A Life of Raucous Joy!

I really enjoyed this article by Bob Kellemen:
Yesterday I was invited by close family friends to attend their son’s elementary school talent contest. Since our children are young adults and since our first grandchild will not arrive until this summer, it has been quite some time since I have been at an elementary school event.

I had a great time! The 25 participants sang, danced, played instruments, and also performed what the program described as “unique” talents. The hundreds of students in the bleachers were appropriately raucous—clapping, cheering, stomping, enjoying.


Yes, they were enjoying and celebrating life. As I was enjoying life with them, I was struck by the fact that sometimes Christians—who have the most reasons to enjoy life—enjoy it the least.

If you were to assess the level of life enjoyment by the state of the Evangelical Christian blogosphere, for example, you might find little joy. Post after post, we emphasize what we are against. Post after post, we highlight how other Christians are wrong.

Evangelical Christian sermons and books often seem the same: all about sin, which is clearly our central problem. Yet, you would think that we were still dead in our sins by the emphasis we seem to have on sinfulness.

Whatever happened to grace? To the resurrection? To victory in Jesus? To where sin abounds, grace superabounds (Rom. 5:20)?

There seems to be a Pharisaical emphasis on exposing evil in others that results in a dour, down, negative focus that is the opposite of raucous joy. It is a false puritanical spirit. I say false, because the Puritans, despite the inaccurate representations, knew how to celebrate life. Yes, they were deeply aware of sin, but they were more deeply impacted by grace.


I was also struck by the words of the various songs that the children sang or danced to. They enjoyed and celebrated all of life.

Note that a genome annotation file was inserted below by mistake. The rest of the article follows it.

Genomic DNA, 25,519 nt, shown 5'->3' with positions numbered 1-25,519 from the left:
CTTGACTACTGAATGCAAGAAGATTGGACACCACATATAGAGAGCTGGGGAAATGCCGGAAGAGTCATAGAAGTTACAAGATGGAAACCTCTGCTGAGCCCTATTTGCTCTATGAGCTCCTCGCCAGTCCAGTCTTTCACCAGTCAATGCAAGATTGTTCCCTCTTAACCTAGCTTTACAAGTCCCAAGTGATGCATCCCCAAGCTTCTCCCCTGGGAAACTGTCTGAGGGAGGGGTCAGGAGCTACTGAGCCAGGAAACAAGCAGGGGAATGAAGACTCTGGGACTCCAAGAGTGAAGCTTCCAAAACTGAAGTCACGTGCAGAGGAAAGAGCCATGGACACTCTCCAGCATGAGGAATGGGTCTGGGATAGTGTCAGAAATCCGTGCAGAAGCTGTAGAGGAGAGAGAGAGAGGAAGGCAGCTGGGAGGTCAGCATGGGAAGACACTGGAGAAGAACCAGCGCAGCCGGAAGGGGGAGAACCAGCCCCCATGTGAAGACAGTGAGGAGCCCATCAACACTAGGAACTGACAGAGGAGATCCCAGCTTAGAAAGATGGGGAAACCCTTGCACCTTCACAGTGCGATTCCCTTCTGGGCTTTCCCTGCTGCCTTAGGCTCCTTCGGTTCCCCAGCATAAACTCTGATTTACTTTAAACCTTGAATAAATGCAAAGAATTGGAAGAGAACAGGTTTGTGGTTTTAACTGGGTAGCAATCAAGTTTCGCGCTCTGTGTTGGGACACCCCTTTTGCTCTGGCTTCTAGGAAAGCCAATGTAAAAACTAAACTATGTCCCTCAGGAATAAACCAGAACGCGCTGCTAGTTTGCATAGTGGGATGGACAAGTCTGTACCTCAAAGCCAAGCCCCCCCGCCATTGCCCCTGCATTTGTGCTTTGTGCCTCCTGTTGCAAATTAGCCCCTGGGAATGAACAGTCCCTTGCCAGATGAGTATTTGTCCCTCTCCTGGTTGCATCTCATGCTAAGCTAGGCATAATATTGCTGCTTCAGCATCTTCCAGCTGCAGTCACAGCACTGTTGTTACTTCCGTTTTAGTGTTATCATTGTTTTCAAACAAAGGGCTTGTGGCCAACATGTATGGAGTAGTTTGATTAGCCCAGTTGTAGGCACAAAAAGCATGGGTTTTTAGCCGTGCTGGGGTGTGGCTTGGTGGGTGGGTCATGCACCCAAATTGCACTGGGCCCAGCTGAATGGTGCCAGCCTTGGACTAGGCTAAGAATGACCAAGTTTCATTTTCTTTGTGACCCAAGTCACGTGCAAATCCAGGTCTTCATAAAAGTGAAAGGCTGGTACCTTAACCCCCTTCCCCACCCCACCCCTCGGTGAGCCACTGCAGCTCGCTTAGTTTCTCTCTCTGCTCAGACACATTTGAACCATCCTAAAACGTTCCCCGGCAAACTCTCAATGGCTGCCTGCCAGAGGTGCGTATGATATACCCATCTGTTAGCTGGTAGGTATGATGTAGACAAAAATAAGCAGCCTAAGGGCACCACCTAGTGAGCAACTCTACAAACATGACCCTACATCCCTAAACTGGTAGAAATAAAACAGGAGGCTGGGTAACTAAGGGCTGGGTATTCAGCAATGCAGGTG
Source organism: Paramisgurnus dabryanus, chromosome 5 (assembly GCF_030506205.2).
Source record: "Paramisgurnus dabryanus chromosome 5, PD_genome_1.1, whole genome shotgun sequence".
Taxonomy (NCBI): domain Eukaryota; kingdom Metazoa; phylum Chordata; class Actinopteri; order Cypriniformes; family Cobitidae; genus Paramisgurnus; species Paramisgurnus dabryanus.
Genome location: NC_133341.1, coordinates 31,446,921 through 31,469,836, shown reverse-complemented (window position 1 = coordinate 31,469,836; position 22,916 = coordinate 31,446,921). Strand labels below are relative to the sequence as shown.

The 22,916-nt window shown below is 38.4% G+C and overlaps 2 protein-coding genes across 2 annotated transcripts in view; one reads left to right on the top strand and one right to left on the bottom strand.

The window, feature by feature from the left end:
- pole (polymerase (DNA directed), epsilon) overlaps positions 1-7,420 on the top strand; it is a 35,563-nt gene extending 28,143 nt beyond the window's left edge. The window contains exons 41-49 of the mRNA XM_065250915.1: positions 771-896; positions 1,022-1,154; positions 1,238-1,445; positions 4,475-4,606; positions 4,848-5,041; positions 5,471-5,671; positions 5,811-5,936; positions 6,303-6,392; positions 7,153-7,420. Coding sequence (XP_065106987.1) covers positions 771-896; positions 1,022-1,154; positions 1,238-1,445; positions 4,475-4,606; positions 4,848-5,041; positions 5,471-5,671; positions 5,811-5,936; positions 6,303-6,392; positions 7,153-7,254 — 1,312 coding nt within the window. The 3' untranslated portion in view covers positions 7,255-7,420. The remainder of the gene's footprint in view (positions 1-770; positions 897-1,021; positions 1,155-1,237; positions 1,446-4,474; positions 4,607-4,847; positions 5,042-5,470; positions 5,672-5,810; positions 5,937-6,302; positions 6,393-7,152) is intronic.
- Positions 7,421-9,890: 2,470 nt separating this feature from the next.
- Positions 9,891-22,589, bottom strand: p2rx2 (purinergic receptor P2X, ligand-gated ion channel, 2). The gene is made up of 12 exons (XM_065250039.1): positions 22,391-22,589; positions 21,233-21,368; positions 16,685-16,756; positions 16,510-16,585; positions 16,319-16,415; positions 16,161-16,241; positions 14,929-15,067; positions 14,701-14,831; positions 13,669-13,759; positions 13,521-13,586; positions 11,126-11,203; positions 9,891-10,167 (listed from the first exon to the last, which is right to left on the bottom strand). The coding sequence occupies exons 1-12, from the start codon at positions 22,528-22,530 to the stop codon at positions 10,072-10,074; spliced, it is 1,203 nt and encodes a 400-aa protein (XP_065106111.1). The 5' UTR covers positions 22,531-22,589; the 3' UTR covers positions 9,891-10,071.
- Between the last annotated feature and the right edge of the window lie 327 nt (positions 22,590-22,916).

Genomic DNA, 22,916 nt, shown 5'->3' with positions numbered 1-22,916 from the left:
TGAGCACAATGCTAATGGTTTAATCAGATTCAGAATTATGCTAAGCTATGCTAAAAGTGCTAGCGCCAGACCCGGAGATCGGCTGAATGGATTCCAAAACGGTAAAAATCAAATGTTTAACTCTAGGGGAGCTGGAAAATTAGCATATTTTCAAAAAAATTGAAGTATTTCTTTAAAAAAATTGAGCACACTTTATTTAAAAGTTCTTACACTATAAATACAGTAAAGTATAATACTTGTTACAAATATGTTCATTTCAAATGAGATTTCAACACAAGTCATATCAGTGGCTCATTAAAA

In our Evangelical Christian circles, it seems that a song is deemed “Christian” only if it specifically references Christ. Now, those who read my blog know that I am all about being Christ-focused and that I am all about worship music that is gospel-centered.

But shouldn’t our Christ-focused and gospel-centered mindsets result in songs about all of life since Christ came to give us abundant life (John 10:10)? Do our “Christian” radio stations play songs from a Christian perspective that celebrate marriage? Dating? Life? Friendship? Success? Is a song “Christian” simply because Christ is mentioned, or because our new abundant life in Christ is the foundation for lyrics that celebrate any and all of the wonders of life?


In Soul Physicians, I ask this question: what are demonic doctrines? Using that question from the book, I’ve asked seminary students and seminar audiences to give me examples of “demonic doctrines.” Repeatedly they fail to come up with a biblical answer.

How would you answer that question?

Consider how the Apostle Paul defines demonic doctrines in 1 Timothy 4:1–5 (NIV):

The Spirit clearly says that in later times some will abandon the faith and follow deceiving spirits and things taught by demons. Such teachings come through hypocritical liars, whose consciences have been seared as with a hot iron. They forbid people to marry and order them to abstain from certain foods, which God created to be received with thanksgiving by those who believe and who know the truth. For everything God created is good, and nothing is to be rejected if it is received with thanksgiving, because it is consecrated by the word of God and prayer.

Demonic doctrines focus on forbidding!

Demonic doctrines focus on abstaining!

Demonic doctrines focus on against-ness!

Demonic doctrines are the opposite of celebrating and enjoying life.

God created life to be enjoyed with thanksgiving. Everything God created is good, and nothing is to be rejected if it is received with thanksgiving.

Now, I bet your mind immediately went to, “But, Bob, many things are to be rejected because they are sinful!”

You just proved my point. We can’t even read a biblical passage about celebrating and enjoying life without being sure we remind God about sin!

In the same letter to young Timothy, Paul reminds him to remind people to trust in the living God who gives us all things richly to enjoy (1 Tim. 6:17).

Do you richly enjoy all things? All things?!